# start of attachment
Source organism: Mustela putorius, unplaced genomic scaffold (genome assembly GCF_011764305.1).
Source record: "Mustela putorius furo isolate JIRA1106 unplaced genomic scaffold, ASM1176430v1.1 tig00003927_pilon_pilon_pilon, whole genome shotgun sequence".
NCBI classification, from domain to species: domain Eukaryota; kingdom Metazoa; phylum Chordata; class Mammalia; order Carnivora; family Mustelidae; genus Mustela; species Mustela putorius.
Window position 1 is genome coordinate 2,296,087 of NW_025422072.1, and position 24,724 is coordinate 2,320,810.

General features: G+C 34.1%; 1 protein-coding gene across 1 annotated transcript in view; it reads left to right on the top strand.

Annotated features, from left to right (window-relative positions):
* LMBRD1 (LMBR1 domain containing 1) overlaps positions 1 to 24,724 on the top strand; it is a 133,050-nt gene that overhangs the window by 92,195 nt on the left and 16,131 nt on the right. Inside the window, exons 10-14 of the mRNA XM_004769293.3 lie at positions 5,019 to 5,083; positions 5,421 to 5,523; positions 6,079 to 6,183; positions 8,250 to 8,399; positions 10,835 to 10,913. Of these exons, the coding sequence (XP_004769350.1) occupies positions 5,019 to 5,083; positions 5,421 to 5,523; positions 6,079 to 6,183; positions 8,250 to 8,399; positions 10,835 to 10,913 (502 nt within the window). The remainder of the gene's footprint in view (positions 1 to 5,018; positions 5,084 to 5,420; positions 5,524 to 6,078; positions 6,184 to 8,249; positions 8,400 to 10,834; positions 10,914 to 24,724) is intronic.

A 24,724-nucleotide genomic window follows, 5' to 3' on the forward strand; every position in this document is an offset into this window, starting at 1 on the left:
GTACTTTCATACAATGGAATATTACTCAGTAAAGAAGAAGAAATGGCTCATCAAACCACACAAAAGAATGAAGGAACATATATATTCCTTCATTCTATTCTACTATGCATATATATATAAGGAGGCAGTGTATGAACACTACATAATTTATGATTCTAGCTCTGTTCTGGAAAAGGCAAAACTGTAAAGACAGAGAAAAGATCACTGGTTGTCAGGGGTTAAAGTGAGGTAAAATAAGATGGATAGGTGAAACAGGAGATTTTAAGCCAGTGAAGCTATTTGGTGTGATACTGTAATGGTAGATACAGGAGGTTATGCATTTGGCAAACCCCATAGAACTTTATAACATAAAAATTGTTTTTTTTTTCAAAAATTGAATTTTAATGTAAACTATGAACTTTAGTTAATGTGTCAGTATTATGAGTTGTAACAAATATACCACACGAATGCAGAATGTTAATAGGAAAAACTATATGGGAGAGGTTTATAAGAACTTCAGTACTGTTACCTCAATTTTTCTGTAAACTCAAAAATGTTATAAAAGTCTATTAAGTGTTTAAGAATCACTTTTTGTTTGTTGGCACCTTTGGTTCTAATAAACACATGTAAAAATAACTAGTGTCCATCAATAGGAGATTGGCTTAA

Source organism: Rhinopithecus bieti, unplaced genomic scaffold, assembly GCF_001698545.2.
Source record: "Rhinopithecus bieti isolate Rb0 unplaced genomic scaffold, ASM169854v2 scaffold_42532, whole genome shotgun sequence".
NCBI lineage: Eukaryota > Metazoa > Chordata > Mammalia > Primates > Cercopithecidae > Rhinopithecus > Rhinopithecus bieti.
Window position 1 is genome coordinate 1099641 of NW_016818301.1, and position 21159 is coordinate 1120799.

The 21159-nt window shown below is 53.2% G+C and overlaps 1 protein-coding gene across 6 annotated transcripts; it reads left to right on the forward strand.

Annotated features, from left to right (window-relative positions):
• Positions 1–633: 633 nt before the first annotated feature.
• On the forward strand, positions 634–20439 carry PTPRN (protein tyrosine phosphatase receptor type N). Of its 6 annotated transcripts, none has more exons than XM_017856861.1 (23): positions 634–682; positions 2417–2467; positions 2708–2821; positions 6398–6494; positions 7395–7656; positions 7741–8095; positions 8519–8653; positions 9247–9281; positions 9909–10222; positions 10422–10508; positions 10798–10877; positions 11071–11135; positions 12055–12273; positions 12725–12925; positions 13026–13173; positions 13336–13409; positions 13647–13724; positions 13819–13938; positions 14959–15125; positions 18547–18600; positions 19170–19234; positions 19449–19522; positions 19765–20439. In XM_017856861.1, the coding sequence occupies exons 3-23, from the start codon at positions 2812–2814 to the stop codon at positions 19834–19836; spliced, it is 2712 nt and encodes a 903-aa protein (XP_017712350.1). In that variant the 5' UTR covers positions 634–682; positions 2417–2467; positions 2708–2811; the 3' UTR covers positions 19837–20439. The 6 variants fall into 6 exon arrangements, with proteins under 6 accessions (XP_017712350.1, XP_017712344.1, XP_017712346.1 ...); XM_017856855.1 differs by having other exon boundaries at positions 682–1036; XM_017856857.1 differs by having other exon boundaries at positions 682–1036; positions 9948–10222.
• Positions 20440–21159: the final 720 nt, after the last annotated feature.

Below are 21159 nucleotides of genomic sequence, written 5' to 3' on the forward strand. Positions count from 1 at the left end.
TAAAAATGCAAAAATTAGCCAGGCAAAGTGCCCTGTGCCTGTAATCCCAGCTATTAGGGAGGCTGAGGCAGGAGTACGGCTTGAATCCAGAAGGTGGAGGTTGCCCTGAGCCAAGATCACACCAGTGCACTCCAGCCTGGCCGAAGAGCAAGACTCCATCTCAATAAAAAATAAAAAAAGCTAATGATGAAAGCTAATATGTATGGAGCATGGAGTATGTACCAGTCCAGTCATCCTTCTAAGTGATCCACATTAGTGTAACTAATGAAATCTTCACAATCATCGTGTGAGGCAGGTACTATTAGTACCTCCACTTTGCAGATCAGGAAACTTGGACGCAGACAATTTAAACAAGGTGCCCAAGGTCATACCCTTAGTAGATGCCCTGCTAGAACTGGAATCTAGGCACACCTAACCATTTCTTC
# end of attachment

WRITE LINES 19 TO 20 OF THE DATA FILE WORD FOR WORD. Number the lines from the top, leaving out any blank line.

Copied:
Below are 21159 nucleotides of genomic sequence, written 5' to 3' on the forward strand. Positions count from 1 at the left end.
TAAAAATGCAAAAATTAGCCAGGCAAAGTGCCCTGTGCCTGTAATCCCAGCTATTAGGGAGGCTGAGGCAGGAGTACGGCTTGAATCCAGAAGGTGGAGGTTGCCCTGAGCCAAGATCACACCAGTGCACTCCAGCCTGGCCGAAGAGCAAGACTCCATCTCAATAAAAAATAAAAAAAGCTAATGATGAAAGCTAATATGTATGGAGCATGGAGTATGTACCAGTCCAGTCATCCTTCTAAGTGATCCACATTAGTGTAACTAATGAAATCTTCACAATCATCGTGTGAGGCAGGTACTATTAGTACCTCCACTTTGCAGATCAGGAAACTTGGACGCAGACAATTTAAACAAGGTGCCCAAGGTCATACCCTTAGTAGATGCCCTGCTAGAACTGGAATCTAGGCACACCTAACCATTTCTTC